AP explains that capitalizing “Black” conveys an “essential and shared sense of history, identity and community among people who identify as Black, including those in the African diaspora and within Africa.” Despite its focus on shared history, by using “essential,” this statement invokes the specter of racial essentialism, the belief that members of a race share a common, static identity. Racial essentialism has largely defined white people’s characterizations of Black people, from religion to crime. Positive examples, such as that Black people are–inherently–good at sports, are harmful in the long run because they reduce a group of people to a narrow, fixed identity. With a few caveats, the past several decades of scholarship have considered racial essentialism to be a major cultural and intellectual error.
An earlier generation of African American artists and intellectuals opposed racial essentialism by replacing “Negro” with “black.” In “Racism and Science Fiction,” Samuel R. Delany recalls “breaking into libraries through the summer of ’68 and taking down the signs saying Negro Literature and replacing them with signs saying ‘black literature.’” He explains that the “small ‘b’ on ‘black’ is a very significant letter, an attempt to ironize and de-transcendentalize the whole concept of race, to render it provisional and contingent.” When Delany saw “Negro Literature” signs at the library, it seemed to proclaim “All these books are the same. All these authors are the same.” For a pioneer of Black sci-fi, “Negro Literature” sounded like a ghetto.
Whereas Du Bois, whose writing often flirts with racial essentialism, wanted “Negro” to be capitalized, Delany, who grew up with “Negro” as the predominant label, preferred “black” because it mitigated against racial essentialism. In our current moment, however, it seems that the pendulum has swung back the other way, as the desire to inscribe the dignity of Black lives in print outweighs fears of racial essentialism.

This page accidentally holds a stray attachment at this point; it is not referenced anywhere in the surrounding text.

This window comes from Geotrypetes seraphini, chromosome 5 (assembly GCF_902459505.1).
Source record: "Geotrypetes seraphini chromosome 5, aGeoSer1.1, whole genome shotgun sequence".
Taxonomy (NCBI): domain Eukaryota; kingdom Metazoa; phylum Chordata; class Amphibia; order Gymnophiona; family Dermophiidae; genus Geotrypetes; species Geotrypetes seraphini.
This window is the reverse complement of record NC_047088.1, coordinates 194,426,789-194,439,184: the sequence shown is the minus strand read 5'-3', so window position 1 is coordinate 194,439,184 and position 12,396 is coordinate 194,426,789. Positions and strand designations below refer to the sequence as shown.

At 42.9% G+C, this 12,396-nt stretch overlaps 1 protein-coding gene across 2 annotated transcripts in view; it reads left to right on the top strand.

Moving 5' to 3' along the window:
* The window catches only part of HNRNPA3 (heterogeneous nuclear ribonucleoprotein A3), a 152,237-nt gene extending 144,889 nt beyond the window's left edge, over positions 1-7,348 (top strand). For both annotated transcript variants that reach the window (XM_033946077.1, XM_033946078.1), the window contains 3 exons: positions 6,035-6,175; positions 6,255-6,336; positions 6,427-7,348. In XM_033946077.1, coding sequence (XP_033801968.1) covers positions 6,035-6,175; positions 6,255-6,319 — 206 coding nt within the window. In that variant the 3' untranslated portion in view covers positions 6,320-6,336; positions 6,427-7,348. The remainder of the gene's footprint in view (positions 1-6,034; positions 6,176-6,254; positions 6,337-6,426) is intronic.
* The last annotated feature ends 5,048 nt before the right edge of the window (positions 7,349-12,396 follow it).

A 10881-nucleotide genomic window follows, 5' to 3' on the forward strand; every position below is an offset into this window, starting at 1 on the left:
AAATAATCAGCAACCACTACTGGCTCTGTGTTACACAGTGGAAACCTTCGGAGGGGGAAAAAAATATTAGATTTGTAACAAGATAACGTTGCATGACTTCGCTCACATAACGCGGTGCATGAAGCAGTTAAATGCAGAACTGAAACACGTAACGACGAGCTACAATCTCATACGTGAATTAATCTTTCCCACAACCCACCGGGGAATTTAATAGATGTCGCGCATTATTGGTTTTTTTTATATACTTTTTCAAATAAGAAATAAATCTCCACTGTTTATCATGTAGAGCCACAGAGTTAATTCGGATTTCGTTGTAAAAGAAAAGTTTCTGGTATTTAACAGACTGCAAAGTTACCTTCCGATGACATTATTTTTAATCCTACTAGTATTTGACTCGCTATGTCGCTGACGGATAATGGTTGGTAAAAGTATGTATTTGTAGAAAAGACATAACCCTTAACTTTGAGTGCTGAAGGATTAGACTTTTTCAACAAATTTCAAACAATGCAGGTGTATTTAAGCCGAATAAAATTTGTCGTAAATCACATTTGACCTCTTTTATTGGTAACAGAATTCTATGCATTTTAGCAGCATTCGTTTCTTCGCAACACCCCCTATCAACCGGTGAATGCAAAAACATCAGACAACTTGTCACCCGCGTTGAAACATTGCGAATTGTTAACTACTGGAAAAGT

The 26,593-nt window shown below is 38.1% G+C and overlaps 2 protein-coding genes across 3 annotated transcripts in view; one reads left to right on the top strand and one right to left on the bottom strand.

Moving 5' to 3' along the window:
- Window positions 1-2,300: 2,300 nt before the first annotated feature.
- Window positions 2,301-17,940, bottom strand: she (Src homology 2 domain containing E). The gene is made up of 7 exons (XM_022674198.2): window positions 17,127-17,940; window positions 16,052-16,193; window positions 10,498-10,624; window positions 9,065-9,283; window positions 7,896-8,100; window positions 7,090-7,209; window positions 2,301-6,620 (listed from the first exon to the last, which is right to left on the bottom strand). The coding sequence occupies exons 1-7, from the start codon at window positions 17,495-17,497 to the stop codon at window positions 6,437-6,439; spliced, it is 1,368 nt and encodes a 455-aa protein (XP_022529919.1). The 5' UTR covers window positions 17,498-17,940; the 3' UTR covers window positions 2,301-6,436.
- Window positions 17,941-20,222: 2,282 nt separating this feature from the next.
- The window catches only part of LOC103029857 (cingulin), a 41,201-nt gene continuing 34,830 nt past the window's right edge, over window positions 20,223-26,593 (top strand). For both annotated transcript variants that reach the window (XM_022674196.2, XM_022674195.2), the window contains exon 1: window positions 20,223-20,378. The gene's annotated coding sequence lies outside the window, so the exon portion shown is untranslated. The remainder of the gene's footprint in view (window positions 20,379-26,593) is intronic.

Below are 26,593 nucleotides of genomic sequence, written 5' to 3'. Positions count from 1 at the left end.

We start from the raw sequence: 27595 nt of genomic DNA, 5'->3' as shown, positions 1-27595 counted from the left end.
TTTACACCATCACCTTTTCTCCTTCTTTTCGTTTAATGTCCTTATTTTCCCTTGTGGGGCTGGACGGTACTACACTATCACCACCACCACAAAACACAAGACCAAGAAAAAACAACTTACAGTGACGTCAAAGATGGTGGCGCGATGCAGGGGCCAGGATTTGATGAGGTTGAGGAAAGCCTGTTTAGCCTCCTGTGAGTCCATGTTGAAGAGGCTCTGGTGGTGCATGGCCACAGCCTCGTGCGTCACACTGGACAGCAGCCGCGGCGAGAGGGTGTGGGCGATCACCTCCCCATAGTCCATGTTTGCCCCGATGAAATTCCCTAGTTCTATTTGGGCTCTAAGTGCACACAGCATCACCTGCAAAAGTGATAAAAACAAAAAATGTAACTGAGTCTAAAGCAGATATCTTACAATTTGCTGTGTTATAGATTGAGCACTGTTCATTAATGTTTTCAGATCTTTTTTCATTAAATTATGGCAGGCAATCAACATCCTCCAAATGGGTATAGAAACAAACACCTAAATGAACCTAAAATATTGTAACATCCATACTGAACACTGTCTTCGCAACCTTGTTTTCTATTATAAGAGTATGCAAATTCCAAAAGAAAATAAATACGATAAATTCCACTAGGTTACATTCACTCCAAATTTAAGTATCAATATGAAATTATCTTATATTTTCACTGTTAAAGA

It is, of course, entirely possible to support capitalizing Black without appealing to racial essentialism. Historian Nicholas Guyatt, for instance, emphasizes people of African descent’s shared heritage and experiences:
Another argument for capitalizing Black is that it draws attention to race as a constructed identity, rather than a biological reality. As Kwame Anthony Appiah notes, capitalization can “help signal that races aren’t natural categories, to be discovered in the world, but products of social forces.” The idea that race is socially constructed–that it isn’t rooted in biology–is a central tenet of scholarship on race across academic disciplines. In the words of the AP statement, “The lowercase black is a color, not a person.” Blackness was created first by racism, as people from all across Africa were artificially categorized as a single “race” and then imbued with new meaning by Black people themselves as they created a shared culture.
From Negro to colored to black to African American to Black, people of African descent identify more readily with different nomenclature as the cultural context shifts.
As Watchmen unfolds, we learn not only that beloved sheriff Judd Crawford was secretly a white supremacist, but also that the anti-crime Senator Joe Keene is actually directing the Seventh Kavalry. In fact, the Keene and Crawford families are blue bloods of Cyclops.